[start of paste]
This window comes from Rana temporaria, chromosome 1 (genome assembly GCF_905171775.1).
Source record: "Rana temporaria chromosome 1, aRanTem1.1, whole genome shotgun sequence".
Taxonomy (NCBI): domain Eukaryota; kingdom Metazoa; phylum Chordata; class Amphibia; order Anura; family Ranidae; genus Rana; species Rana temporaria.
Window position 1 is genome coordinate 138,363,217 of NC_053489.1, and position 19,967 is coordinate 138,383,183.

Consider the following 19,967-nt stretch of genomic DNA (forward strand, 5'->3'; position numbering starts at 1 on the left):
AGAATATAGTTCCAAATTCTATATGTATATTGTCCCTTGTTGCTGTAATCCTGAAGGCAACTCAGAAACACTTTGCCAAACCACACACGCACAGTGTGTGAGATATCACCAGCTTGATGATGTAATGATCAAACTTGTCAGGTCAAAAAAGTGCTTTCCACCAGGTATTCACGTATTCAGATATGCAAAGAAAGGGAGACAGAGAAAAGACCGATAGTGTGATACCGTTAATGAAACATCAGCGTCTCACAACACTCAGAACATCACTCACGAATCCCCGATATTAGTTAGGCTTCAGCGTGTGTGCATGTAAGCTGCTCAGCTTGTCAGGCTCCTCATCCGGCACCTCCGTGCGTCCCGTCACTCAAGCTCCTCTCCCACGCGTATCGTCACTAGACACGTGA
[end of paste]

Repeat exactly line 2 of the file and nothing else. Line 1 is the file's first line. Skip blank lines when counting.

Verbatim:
Source record: "Rana temporaria chromosome 1, aRanTem1.1, whole genome shotgun sequence".